Yet despite these ethical questions, The ALS Association is currently funding a study using stem cells from a donated aborted fetus, and maintains that ESCR is a necessary research practice. A spokesperson from The Association told American Life League that, “Under very strict guidelines, The Association may fund embryonic stem cell research in the future.”
One of our staff members called the ALS Association and offered to provide a generous donation if they agreed never to fund any more embryonic stem cell research.
They responded, “No, we will never do that.”
Q: The ALS Association said we can donate to them and restrict our dollars from being used for ESCR. Why do you have a concern about that?
A: Consider this: If a mother electively killed her three-year-old daughter and then donated the child’s stem cells to The ALS Association for research purposes, would you be okay with donating money to them — even if they told you your money wouldn’t fund that particular study?
In addition, if The ALS Association said it would, under very strict guidelines, fund research studies on other electively killed three-year-olds in the future, would you still be okay with donating money to them?
Abortion happens high on the ladder of abstraction. We use words like embryo, fetus, procedure, extraction, etc. to describe the killing of a human being. But when we humanize the death of a three-year-old girl, our thoughts take a different turn. We are horrified at the thought of a research firm using electively killed toddlers for medical research. At least we should be.
“But, Brian, an eight-day-old embryo and a three-year-old toddler are two very different things. Your example is extreme.”
If that is your conclusion, then you aren’t pro-life. The central essence of being pro-life is based on one fact: Life is priceless and precious from conception through natural death. If we’re disturbed by the thought of using the cells of an unjustly killed three-year-old girl for medical research, but we aren’t disturbed by the notion of research being done on an embryo that ultimately kills that embryo, then we are falling for the same lie our culture believes: Human life is worth less before birth than after.
The life of an eight-day-old embryo has the same value as a three-year-old toddler. That is why I object to donating to The ALS Association. By accepting donated stem cells from a mother who aborted her child and by acknowledging they would do it again, they are tacitly approving of the killing. The same would be true if they used in vitro embryos. In vitro embryos are as human as you and I, and killing them for medical purposes is heinous, utilitarian, and demeaning to the human race.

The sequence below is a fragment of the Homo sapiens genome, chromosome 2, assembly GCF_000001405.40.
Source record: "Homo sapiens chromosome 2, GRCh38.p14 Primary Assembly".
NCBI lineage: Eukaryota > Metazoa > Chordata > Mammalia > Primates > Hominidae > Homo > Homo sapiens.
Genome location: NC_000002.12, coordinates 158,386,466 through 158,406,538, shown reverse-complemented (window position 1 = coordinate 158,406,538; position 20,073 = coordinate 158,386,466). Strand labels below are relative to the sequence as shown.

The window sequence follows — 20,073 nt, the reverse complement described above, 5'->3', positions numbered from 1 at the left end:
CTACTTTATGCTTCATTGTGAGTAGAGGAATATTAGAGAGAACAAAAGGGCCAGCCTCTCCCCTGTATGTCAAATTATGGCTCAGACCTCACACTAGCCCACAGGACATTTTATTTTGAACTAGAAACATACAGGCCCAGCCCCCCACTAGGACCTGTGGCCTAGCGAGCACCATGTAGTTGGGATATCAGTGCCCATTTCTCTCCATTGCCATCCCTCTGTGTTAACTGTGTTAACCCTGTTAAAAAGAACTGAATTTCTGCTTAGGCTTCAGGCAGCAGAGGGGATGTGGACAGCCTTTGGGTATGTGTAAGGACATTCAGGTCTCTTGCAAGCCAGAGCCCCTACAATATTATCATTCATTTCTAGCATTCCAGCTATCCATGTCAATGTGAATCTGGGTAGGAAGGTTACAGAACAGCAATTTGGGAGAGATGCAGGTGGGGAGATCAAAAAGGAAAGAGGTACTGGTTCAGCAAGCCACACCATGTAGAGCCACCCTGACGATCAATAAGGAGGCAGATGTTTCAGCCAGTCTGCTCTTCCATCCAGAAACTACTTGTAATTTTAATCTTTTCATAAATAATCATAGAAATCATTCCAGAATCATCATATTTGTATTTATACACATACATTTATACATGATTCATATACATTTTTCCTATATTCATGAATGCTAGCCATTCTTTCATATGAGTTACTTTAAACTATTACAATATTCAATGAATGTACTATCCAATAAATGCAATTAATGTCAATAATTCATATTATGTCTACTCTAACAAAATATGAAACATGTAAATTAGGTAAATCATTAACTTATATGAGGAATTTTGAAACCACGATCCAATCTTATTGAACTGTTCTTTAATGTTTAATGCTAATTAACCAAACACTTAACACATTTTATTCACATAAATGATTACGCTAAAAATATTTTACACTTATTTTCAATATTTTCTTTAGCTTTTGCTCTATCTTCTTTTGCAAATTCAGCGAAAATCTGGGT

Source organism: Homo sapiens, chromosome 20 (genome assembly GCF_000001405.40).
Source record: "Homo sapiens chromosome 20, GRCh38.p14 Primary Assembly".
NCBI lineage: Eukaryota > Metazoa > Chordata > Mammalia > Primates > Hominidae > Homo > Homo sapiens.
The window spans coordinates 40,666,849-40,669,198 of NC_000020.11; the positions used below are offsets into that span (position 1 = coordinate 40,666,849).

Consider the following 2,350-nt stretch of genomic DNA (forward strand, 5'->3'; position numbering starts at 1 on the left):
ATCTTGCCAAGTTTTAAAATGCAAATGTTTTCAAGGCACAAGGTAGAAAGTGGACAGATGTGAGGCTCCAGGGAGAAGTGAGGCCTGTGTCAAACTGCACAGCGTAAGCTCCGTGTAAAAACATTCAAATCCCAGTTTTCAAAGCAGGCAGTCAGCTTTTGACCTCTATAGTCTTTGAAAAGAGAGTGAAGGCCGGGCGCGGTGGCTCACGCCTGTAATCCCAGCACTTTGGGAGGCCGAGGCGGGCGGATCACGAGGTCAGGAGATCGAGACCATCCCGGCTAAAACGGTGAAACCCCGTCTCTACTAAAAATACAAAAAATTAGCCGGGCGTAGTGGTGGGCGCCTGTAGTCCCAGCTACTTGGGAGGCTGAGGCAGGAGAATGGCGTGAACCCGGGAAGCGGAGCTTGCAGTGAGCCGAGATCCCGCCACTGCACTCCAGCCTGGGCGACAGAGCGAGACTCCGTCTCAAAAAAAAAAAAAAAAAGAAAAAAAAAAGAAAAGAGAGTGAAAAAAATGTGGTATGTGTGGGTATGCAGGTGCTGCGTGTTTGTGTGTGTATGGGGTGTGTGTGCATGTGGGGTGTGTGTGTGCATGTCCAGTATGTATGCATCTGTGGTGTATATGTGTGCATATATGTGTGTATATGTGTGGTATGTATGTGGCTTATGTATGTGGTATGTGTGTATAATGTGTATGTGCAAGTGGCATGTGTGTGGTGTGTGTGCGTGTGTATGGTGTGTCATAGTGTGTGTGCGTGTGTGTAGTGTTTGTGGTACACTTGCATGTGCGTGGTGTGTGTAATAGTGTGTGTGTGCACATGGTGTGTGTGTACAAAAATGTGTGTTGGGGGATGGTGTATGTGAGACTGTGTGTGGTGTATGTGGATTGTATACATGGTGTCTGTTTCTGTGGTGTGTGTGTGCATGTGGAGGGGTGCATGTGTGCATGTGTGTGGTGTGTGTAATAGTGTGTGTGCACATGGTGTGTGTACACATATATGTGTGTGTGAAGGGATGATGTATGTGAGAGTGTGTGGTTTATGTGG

Q: But where does it stop? Thousands of companies directly or indirectly support abortion, pornography, or a host of other evil ventures. Do we just stop buying, donating, engaging in business, or functioning?
A: In the case of The ALS Association, there is a direct link between them and embryonic stem cell research. They fund it and publicly support the practice. I have similar strong concerns with the Susan G. Komen Foundation, which has a direct financial link to Planned Parenthood, the largest abortion provider in the United States.
You could make the case that we shouldn’t shop at any retail store that sells pornography, eat at any fast-food restaurant that engages in political activities we disagree with, or shop at malls that advertise provocative clothing. There is a point where we simply couldn’t function because our overly sexualized culture of death is pervasive.
Our decisions regarding where to spend and donate our money should be bathed in prayer, and they are also a matter of conscience. I personally won’t donate money to or support The ALS Association or Susan G. Komen Foundation because of their direct, public support of killing unborn children. However, I still desperately want ALS and breast cancer to be cured, so we must look for other ways to reach those goals.
Q: What can we do to help?
A: I mentioned in my email that calling and writing to The ALS Association and professionally, politely requesting that they stop the ESCR study and publicly commit to never doing it again is the best first step. Though the Ice Bucket Challenge is benefiting several ALS research groups, the ALS Association is the largest beneficiary and is the current face of the ALS research effort.
Try emailing their public policy department at firstname.lastname@example.org, or give them a call at 202-407-8580. We want The ALS Association to help cure ALS. We want them to succeed. But we also want them to do so ethically and morally, and we can’t tolerate the killing of unborn human beings simply for the sake of a possible cure for other human beings.
If you’re looking for other organizations to support, consider those listed below. This is not an exhaustive list — and I encourage you to do your own research before donating to any organization — but here are just a few suggestions:
- The John Paul II Medical Research Institute clearly states its goals to eradicate serious illnesses, including ALS, without embryonic stem cell research.
David Prentice from the Family Research Council made a few other suggestions:
- The Midwest Stem Cell Therapy Center at the University of Kansas Medical Center is a new effort, but only engages in adult and nonembryonic stem cell research.
- The Mayo Clinic has an ongoing clinical trial for ALS patients with adult stem cells.
If you have a desire to take the Ice Bucket Challenge and then donate money to help those struggling with ALS, by all means do so. Consider mentioning on your video that you want a cure to be found, but will be donating your funds to research organizations that do not support embryonic stem cell research. Why not use this as an opportunity to give generously AND educate your friends?
Thanks for taking the time to write to us with your encouragement, gratitude, and great questions. We live in a world of a lot of complexities, but abortion is not complex. Human life is priceless at every stage — let’s continue to work together to protect each and every human being while we seek to cure diseases that steal our loved ones from us.